At 7pm on Feb 7, at the balmy temperature of -7 degrees celsius, a group of forty people braved the frozen temperatures of wintertime in Montreal to celebrate the bounty of nature, good food and great local talent. The result was Tu B'Shevat Under the Trees, the first pop-up dinner I ever put forth with the lovely Allison Sklar (Savoury Sweets Bakery, The Bacon-eating Jewish Vegetarian).
Growing up in Israel, Tu B'Shevat was a time to go outside and plant saplings, bask in the first rays of the hesitant spring sun, and marvel at the awakening of nature. But in Montreal, Tu B'Shevat was often a throwaway holiday, a time when no one dared to peek outside for fear of freezing. At most, people would eat some dried fruit, bake some muffins and call it a day.
I wanted to use this year as an opportunity to celebrate Tu B'Shevat as it was meant to be celebrated, under the trees, and to help Montrealers rejoice in this pernicious season and in the bounty of our city.
So I invited you and many of my friends to meet me outside on a cold February night. I rented space heaters, hung up some fairy lights, and had blankets custom made for the occasion. But mainly, I just tested a lot of recipes, and hoped and prayed that the weather will take it easy on us that night (you can see the dinner's menu here).
And somehow, due to a lot of hard work and a great deal of magic and fairy dust, it all came together.
My favourite moment was when our host, Rabbi Avi Finegold had just finished his introduction, weaving together the themes of sustainability, Judaism and food security, and everyone toasted the first glass of the Tu B'Shevat seder. The twinkling of the fairy lights above and the candles strewn across the tables was caught in the wine glasses, the tinkling of the crystals and the laughter of our guests weaved together to create the perfect background melody, and altogether, the moment encapsulated in it everything I sought to capture with this evening: love, joy, and pride at the bounty of nature, local food, and local talent. At that moment, I knew my event was a success.
When I looked around and saw the smiling faces, the sighs of happiness at a bite of food, the hugs and handshakes exchanged by people who didn't know each other only hours before, I knew that there was some logic in the madness that brought everyone out together on that cold night.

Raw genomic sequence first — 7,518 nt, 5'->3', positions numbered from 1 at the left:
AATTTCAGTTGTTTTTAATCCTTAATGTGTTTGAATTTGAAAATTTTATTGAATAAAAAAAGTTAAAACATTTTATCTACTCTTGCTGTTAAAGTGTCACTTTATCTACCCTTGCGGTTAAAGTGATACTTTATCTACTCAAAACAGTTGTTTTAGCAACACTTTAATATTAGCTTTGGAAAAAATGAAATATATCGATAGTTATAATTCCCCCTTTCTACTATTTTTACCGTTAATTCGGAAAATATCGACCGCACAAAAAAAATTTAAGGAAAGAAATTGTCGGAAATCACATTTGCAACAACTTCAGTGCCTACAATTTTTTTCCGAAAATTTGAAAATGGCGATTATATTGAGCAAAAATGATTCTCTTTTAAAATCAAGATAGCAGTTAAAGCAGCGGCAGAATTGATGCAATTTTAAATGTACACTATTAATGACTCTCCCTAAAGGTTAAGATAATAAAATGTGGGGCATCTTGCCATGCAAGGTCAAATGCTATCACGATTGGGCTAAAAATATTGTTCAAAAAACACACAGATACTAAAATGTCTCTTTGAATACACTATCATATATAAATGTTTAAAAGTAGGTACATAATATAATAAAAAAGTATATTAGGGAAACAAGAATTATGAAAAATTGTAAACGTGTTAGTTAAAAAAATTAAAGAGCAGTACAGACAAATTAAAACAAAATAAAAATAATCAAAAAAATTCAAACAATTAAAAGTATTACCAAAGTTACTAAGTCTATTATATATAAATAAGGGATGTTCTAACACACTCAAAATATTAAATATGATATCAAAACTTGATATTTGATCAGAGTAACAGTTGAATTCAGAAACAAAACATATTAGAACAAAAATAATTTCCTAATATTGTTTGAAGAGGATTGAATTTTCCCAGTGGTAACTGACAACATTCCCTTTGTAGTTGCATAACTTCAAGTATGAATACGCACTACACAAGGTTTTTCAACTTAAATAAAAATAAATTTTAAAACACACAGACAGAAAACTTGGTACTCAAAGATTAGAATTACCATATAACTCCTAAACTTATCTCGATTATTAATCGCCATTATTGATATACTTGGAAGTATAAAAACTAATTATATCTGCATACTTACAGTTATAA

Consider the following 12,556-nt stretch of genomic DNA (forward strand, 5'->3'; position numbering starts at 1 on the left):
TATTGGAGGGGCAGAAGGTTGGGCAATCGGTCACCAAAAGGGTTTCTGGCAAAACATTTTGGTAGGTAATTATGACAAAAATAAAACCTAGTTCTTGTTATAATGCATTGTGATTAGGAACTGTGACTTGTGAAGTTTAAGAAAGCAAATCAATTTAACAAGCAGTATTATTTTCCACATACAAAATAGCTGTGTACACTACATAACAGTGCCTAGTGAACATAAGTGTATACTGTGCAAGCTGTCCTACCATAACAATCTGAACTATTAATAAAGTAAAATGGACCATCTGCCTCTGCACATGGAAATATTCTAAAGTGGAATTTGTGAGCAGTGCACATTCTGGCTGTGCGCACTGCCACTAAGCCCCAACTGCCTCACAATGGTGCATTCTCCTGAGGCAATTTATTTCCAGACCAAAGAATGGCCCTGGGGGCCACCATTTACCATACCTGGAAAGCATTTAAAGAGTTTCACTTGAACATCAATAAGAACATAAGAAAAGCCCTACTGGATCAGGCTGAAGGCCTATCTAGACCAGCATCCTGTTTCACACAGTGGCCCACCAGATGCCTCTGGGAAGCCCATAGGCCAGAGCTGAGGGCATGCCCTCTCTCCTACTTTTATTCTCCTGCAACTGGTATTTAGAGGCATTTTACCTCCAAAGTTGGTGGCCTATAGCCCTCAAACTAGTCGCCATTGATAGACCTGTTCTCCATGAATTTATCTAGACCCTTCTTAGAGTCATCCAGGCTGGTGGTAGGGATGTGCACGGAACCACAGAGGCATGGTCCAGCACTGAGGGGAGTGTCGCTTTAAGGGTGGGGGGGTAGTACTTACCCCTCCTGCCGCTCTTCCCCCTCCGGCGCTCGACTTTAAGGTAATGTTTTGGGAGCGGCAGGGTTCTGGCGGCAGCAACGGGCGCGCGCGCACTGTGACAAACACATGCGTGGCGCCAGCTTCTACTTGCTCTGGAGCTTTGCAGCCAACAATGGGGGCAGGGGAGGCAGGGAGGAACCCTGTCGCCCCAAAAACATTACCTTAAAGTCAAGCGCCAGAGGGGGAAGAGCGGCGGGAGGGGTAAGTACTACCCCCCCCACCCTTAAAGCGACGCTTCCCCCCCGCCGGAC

But don't get me wrong - it wasn't all fun and games getting to that point. Undoubtedly the biggest challenge to the success of my event was the weather. As the day of Tu B'Shevat Under the Trees crept nearer and the temperatures continued to drop, I became increasingly worried that the blankets and heaters I had ordered would not suffice.
Then, three days before the event, the heater rental company told me they don’t think the heaters will be enough and I *must* rent a tent. I called every rental company in town, all along doubting the validity of this assertion and the need for a tent. When every quote came way over budget, I called the heater company back and insisted we needed to make it work as planned.
When the heaters were delivered on the day of the event, the owner of the rental company took one look around the yard and agreed with me: everything would be fine. He gave us a free extra heater, and later on told me how impressed he was with the professionalism and the overall look of the event! So it just goes to show that if you believe something is possible, even if everyone else is doubting you... You just might be right.
Tu B'Shevat Under the Trees was truly an unforgettable experience that was as much fun setting up as it was to take part in. I look forward to many more similar endeavours... Though perhaps under warmer circumstances.
*This event was made possible by a #MakeItHappen Micro Grant from the Charles and Lynn Schusterman Family Foundation.
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